Jewish Journal | Michelle K. Wolf
~Rev. Martin Luther King Jr.
As I was thinking about how exactly to make a connection between Martin Luther King Jr. and disabilities/special needs, along came a blog post from Ellen Seidman over at Love That Max, quoting from blogger Chrissy Rivera about her daughter, Amelia, a 2-year with a rare genetic condition whose doctor at Children’s Hospital Philadelphia (CHOP) has recommended that her daughter not receive a kidney transplant largely because Amelia is “mentally retarded.” You can read Chrissy’s post here.
Without this kidney transplant, Amelia will die within six months to a year.
It’s unbelievable that in 2012, this could happen, and yet cognitive ability is apparently part of the standard criteria in deciding who gets (or doesn’t get) an organ donation. (And in Amelia’s case, the family is willing to use a family donor, so the issue isn’t just the scarcity of viable organs).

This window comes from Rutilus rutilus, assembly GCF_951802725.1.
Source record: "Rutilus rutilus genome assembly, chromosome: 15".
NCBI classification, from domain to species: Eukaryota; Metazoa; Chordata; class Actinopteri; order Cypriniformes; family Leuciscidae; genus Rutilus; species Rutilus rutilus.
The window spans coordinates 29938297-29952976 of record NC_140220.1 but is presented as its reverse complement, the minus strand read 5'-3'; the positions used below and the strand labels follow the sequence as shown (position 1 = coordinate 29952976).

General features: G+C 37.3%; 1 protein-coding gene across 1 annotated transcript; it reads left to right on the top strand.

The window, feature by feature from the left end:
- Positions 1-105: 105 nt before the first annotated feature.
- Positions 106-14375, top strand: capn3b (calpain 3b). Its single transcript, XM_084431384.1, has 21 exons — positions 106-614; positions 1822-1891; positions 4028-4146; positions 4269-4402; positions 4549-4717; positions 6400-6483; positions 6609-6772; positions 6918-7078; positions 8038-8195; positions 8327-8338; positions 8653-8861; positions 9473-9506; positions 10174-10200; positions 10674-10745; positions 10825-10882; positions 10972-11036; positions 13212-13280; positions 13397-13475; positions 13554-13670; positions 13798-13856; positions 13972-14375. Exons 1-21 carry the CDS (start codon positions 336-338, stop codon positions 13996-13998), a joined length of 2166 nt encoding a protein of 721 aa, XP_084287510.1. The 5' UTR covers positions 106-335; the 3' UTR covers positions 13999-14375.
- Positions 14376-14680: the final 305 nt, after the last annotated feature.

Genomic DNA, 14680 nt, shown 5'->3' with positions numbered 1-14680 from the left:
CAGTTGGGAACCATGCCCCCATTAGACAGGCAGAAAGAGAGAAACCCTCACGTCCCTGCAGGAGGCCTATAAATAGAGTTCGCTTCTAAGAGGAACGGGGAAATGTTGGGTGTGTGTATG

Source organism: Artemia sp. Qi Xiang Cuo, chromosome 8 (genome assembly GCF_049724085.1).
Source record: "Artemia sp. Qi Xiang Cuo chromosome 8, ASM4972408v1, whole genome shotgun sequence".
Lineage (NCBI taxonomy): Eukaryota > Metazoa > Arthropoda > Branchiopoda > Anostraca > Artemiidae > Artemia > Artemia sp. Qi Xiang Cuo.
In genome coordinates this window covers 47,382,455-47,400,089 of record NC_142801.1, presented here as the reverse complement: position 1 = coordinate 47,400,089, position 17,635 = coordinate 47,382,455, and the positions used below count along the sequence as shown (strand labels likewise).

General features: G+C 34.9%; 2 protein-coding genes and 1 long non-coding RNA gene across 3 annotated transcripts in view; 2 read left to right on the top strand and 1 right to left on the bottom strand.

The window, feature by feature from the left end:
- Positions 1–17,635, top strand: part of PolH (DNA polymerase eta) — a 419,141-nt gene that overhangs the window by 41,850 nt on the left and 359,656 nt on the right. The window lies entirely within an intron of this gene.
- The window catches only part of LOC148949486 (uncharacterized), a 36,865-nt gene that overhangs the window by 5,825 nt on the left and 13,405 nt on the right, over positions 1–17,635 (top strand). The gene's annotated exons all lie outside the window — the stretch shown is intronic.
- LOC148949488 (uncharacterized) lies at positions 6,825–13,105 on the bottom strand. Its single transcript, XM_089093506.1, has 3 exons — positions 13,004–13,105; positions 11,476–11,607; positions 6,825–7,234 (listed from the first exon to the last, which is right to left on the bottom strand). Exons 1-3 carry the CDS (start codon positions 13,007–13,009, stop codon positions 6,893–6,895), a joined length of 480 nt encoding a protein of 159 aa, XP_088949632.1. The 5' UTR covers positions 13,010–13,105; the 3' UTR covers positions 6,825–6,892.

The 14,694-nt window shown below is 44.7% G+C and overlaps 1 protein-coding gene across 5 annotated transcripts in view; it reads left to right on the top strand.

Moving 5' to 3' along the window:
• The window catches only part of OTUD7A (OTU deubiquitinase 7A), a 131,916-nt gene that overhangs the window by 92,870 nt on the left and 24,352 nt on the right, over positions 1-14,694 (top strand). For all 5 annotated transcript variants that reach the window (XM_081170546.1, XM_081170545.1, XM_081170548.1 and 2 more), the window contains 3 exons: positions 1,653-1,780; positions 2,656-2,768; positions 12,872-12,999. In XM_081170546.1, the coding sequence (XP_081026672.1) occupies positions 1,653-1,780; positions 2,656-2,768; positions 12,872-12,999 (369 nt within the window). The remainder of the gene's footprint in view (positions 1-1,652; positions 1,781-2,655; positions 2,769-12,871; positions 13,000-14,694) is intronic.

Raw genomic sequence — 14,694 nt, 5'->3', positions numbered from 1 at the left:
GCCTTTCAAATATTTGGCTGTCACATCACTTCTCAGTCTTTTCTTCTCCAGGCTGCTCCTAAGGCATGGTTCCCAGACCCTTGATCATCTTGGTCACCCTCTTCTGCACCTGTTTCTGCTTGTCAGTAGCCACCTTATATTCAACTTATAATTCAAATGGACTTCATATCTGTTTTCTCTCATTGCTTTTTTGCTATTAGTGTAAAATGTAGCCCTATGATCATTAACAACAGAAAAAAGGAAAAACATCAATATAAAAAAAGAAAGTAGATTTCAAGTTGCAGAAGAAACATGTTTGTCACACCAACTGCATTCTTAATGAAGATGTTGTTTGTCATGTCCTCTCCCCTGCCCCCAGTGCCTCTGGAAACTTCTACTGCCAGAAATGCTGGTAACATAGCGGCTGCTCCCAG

It reminds me of that ugly chapter in our American history when southern states were allowed to count slaves as 3/5 persons for purposes of apportionment in Congress (even though the slaves could not, of course, vote.). In CHOP’s approach, some people clearly “count” more than others.
What would MLK have done? Organized a protest in front of CHOP maybe, or called on the editor of the Philadelphia Inquirer to pen a strongly-worded editorial condemning this denial?